Winning the Masters at the first attempt is something that has proved beyond every single player since Fuzzy Zoeller’s victory in 1979.
Tiger Woods needed three attempts, Nick Faldo six and Phil Mickelson 14 before claiming their first green jacket, while Jordan Spieth came closest as runner-up on his debut in 2015 before winning the following year.
But a combination of the reduced pressure of a spectator-free Augusta National and one of the strongest rookie line-ups for years offers the realistic prospect of Woods handing over the famous green jacket to a Masters debutant on Sunday.
— Golfweek (@golfweek) April 2, 2016
Collin Morikawa won the US PGA Championship on just his second major appearance in August and comes into the week ranked fourth in the world.
Fellow American Matthew Wolff was fourth behind Morikawa at Harding Park and then finished runner-up in the US Open, while Scottie Scheffler was also fourth in the US PGA and shot 59 in the second round of the Northern Trust a fortnight later.
“If there was a time, it would be now,” Wolff told a pre-event press conference. “I think the level of golf out here right now is at an all-time high.
“There’s so many people that tee it up each week, that if they go out and they play at their level or at the top of their game, that they can go out and win.
Matthew Wolff makes his Masters debut this week.
In his first 2 career major starts, he finished T-4 (PGA) and 2nd (U.S. Open).
Wolff is the first player since Ned Cosgrove at the 1880 & 1881 Open Championships to finish 4th or better in his first 2 major starts.
— Justin Ray (@JustinRayGolf) November 9, 2020
“And I think that not only is that true, but there’s also so many guys that I feel like can handle the stage now. I feel like there’s a bunch of young guys who have that level of play now and that have proven that on the highest stage they can perform and not get flustered or anything like that.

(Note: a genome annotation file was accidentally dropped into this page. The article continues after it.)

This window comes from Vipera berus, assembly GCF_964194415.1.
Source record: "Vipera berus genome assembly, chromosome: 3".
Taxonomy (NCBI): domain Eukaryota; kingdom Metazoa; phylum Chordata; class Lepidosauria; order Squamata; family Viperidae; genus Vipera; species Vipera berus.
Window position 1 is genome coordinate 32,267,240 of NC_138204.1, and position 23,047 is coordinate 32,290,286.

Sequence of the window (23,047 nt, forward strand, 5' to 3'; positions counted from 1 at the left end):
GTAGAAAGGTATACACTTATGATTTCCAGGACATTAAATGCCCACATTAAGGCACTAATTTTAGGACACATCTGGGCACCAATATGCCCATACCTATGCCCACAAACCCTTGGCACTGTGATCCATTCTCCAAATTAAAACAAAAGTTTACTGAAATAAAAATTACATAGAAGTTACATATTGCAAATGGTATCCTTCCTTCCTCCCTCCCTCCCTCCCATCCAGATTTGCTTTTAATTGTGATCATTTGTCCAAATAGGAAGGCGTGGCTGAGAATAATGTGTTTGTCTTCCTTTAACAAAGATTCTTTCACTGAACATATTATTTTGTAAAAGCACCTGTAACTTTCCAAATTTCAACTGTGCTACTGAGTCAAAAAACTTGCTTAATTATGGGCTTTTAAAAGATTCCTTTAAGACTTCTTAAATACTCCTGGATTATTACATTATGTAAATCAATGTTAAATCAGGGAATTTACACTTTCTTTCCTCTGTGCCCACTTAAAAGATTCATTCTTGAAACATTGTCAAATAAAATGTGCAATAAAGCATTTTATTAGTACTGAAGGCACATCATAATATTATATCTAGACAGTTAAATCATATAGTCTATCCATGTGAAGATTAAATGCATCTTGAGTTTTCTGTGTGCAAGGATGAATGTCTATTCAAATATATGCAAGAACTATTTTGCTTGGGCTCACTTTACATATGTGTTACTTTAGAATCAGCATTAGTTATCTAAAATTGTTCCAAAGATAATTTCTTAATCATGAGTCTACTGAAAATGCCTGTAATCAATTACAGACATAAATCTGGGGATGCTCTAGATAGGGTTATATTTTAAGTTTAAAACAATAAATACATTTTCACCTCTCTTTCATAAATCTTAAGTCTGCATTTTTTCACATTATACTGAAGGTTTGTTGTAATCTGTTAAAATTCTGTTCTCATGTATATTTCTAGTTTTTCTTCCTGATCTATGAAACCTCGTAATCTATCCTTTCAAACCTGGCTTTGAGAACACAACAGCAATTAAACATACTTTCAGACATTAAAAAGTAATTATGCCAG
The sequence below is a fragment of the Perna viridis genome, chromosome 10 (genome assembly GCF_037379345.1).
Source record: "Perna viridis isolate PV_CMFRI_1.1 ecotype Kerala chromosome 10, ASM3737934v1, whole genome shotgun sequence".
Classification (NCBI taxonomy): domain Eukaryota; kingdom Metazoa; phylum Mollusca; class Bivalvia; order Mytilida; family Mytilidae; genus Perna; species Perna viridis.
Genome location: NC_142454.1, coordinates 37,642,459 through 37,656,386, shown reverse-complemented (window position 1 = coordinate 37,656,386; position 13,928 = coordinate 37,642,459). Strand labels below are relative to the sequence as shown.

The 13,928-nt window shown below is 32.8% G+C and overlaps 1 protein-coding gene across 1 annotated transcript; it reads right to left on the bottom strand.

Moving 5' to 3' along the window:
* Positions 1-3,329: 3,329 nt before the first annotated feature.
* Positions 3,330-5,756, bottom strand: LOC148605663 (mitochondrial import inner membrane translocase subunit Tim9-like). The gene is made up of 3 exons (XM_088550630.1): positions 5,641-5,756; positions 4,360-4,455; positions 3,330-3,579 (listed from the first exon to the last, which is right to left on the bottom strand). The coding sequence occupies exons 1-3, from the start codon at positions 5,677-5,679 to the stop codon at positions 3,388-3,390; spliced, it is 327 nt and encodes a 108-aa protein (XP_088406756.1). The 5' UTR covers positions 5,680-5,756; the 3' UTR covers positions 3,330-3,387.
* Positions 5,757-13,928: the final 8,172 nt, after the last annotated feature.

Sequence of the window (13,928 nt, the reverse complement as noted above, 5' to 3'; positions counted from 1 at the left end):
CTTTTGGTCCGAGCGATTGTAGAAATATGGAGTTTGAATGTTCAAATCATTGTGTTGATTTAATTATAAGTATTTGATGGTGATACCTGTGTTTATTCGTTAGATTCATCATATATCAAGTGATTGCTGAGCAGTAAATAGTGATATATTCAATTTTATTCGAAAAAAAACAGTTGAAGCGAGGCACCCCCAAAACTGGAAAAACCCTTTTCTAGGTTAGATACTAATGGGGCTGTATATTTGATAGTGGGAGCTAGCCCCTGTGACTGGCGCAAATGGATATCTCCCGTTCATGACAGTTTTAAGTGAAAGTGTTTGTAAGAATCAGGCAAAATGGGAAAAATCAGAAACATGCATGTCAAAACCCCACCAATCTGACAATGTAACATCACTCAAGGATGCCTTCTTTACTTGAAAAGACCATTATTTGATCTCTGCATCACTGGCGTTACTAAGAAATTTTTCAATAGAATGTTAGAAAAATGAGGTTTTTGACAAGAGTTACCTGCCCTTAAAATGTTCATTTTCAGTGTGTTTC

“And along with that, I think because of Covud, it’s unfortunate, but since there are no fans here, I think that can definitely change the dynamic of everything.
“Coming down the stretch with a one-shot lead, it’s definitely in my opinion a little more relaxing without thousands and thousands of fans sitting behind the green watching your every shot.
“You have to go out there, have your A game, but it gives me a lot of confidence knowing that I can do it and I’ve contended in majors and had the lead in majors, and I know I can seal the deal because I’ve had a win out here.”
Major winner Collin Morikawa speaks about life on the PGA Tour, his roots and his rapid success in the professional game. ✍
— Sky Sports Golf (@SkySportsGolf) November 5, 2020
Morikawa enjoyed his first start as a professional in the Canadian Open in June 2019 and made the cut in his first 22 events, just three short of the record held by Woods.
His victory in the US PGA Championship was his third in 13 months and the 23-year-old is certainly not intimidated by his first experience at such a storied venue as Augusta National.
“I’m not afraid of any course out here,” Morikawa said after a practice round with two-time Masters runner-up Justin Rose. “I believe I can go out and dissect a course and figure out what is my best opportunity to go out here and shoot a good score.
— The Masters (@TheMasters) November 9, 2020
“Experience never hurts. I wish I had played here 15, 20 times, I wish I had that knowledge, but I don’t. That’s going to grow over the years I keep coming back and I keep playing, but for now I have to feel like I can still compete with these guys.
“It’s not like I’m behind the eight ball already and I have a disadvantage. On Thursday, we all start at even par. That’s what you do every week.”